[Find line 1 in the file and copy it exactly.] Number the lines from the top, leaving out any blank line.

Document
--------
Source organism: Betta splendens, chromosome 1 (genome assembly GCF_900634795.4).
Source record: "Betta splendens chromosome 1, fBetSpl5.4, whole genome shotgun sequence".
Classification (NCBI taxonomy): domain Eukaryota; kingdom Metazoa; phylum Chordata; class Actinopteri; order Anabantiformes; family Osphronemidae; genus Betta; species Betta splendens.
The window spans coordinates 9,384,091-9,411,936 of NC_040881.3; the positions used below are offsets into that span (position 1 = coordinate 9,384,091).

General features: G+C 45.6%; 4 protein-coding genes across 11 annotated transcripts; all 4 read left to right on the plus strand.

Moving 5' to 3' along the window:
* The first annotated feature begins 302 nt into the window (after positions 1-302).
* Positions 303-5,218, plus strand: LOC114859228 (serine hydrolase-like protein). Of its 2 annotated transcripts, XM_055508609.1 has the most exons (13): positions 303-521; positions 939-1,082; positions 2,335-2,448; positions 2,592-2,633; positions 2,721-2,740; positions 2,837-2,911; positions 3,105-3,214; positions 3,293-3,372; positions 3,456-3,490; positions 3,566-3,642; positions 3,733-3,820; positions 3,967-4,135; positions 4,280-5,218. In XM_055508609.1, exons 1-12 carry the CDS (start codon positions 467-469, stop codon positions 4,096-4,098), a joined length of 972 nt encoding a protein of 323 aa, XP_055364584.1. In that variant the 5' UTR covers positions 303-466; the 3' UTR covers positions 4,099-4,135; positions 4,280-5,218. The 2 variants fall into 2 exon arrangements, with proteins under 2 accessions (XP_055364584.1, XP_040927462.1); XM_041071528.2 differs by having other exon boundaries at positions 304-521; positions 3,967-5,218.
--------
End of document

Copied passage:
Source organism: Betta splendens, chromosome 1 (genome assembly GCF_900634795.4).